But it says there are simple ways occupiers can restore the sound barrier.
Traffic is the main villain. More than 90 per cent of homes suffer - despite the fact that only 5 per cent are on main roads. The government aims to reduce vehicle noise over the next two years but that will not solve everything.
Noisy neighbours caused more complaints than any other disturbance. Animals and birds were also a major cause of irritation - falling only just short of aircraft.
Complaints have almost tripled in the last decade, now at almost 100,000 a year, says the Institute of Environmental Health Officers. This is partly because of increased homebuying, as owners have no landlord to approach and tend to be more demanding.
Last year one woman was banned from playing Jim Reeves records after complaints from neighbours, while a building company was fined pounds 13,000 because its workers chanted the Banana Boat Song continuously on a Bank Holiday Sunday.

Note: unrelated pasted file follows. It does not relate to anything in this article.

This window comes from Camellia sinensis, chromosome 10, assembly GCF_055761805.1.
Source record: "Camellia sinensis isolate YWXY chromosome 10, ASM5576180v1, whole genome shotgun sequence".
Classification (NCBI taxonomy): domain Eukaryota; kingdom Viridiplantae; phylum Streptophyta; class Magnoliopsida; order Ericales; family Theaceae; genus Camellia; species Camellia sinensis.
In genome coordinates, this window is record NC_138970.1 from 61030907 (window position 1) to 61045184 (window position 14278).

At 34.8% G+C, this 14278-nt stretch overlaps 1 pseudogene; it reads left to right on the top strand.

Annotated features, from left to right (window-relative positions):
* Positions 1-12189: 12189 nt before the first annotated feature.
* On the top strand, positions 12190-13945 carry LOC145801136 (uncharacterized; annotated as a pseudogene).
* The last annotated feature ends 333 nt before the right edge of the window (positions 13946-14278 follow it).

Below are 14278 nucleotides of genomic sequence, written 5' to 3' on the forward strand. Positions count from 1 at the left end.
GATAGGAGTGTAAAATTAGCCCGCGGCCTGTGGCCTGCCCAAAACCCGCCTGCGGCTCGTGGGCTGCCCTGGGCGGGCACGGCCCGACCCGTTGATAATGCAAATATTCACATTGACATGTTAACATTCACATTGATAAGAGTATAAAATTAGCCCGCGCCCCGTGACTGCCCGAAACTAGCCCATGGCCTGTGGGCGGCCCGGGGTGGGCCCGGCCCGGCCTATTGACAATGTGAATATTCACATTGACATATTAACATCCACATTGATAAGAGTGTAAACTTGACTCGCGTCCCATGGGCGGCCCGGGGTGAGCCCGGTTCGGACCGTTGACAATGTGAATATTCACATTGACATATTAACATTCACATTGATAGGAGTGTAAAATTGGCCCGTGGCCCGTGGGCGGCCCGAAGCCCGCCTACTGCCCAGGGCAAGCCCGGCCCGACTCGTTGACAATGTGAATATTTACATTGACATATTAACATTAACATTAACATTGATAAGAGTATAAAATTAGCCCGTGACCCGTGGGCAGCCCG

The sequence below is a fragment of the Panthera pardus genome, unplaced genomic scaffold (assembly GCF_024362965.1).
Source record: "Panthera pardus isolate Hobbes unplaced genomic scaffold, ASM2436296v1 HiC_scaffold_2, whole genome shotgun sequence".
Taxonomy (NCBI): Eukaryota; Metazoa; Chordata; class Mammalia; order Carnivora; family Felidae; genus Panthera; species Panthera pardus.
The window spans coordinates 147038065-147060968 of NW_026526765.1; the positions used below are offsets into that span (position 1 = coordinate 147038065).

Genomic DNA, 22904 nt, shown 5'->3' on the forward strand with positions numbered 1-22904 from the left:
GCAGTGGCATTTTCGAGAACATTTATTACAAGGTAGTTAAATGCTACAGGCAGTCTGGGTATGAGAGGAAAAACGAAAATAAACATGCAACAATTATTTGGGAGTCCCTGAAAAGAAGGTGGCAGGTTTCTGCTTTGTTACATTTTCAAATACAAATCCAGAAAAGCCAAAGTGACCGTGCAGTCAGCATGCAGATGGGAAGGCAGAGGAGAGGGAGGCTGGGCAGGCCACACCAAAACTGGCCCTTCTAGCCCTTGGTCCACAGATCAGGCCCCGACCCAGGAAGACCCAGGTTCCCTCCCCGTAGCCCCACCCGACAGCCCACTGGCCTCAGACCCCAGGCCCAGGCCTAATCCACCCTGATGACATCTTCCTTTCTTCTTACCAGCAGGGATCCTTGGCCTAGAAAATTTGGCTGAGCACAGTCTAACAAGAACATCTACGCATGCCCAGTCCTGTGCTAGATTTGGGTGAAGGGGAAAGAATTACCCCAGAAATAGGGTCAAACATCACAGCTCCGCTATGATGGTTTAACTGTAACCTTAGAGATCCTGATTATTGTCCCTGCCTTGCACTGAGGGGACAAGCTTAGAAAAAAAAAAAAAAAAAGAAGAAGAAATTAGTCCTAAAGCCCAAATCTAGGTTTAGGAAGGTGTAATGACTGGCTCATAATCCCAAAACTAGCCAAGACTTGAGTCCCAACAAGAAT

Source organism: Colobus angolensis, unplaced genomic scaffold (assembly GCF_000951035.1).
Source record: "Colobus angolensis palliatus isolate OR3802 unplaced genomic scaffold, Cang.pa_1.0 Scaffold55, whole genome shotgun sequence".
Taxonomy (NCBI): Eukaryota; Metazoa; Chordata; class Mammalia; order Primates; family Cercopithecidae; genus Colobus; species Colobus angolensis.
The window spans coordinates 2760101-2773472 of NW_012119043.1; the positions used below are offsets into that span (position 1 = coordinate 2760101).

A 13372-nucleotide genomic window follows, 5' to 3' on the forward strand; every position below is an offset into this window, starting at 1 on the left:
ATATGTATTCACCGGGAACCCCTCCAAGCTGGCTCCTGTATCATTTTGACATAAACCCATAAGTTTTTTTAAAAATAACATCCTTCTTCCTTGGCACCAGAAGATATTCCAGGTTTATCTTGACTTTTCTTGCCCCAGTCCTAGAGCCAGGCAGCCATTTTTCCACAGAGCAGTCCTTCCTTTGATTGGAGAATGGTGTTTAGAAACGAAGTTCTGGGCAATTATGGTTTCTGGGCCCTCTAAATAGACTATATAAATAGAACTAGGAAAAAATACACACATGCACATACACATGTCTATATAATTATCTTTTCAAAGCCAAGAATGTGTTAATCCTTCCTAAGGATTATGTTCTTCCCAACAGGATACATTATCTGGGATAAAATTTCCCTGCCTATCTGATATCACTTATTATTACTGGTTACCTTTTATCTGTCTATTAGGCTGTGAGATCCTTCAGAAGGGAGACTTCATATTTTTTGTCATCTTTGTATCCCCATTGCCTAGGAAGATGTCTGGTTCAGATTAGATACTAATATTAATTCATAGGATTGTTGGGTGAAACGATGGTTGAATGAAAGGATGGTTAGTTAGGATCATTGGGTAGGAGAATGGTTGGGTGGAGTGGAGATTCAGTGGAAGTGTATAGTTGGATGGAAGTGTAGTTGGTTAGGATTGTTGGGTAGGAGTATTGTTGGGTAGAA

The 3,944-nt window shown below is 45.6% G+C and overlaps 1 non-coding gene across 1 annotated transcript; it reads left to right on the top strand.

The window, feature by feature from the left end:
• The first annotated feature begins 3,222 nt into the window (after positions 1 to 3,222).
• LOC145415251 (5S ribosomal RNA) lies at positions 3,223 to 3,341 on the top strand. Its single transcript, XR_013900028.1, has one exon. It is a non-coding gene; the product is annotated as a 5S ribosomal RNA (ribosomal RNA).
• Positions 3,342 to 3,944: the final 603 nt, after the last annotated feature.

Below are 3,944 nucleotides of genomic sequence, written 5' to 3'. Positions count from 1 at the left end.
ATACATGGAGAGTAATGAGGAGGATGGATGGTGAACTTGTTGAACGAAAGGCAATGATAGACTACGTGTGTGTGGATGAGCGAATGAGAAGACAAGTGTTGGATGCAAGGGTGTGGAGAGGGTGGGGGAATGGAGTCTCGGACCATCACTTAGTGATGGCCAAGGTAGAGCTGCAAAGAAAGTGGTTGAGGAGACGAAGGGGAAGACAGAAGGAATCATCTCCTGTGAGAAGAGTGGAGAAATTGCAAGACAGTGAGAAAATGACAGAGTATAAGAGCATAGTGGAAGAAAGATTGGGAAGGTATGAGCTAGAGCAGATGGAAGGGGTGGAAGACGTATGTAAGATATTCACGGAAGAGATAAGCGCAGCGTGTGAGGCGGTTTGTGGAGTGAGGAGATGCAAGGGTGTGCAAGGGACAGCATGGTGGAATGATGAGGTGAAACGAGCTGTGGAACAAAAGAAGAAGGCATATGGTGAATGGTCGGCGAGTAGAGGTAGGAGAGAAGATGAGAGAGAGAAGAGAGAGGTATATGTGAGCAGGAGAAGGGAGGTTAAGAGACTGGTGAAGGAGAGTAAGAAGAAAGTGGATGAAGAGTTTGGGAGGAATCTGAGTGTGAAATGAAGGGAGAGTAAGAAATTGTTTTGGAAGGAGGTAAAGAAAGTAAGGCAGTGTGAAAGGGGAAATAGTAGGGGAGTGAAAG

Many problems can be eased through better sound insulation, says the BRE. It has produced simple guidance, aimed at the ordinary owner, on setting up sound barriers and how to diagnose where the sound is leaking through.
Flats in converted buildings, for instance, rarely have floor insulation, although the building regulations have been uprated since 1992 to block this and many other loopholes.
Both floors and walls can be lined fairly cheaply with materials like plasterboard and timber, says the BRE guidance. Occupiers may even be able to sue the ground landlord or builder for the cost. Other legal remedies are also outlined, including an inexpensive way to ask magistrates for an order against noisy neighbours.
Improving Sound Insulation in Your Home, from the BRE Bookshop, pounds 2. Building Research Establishment, Garston, Watford WD2 7JR (Tel: 0923-664444)Reuse content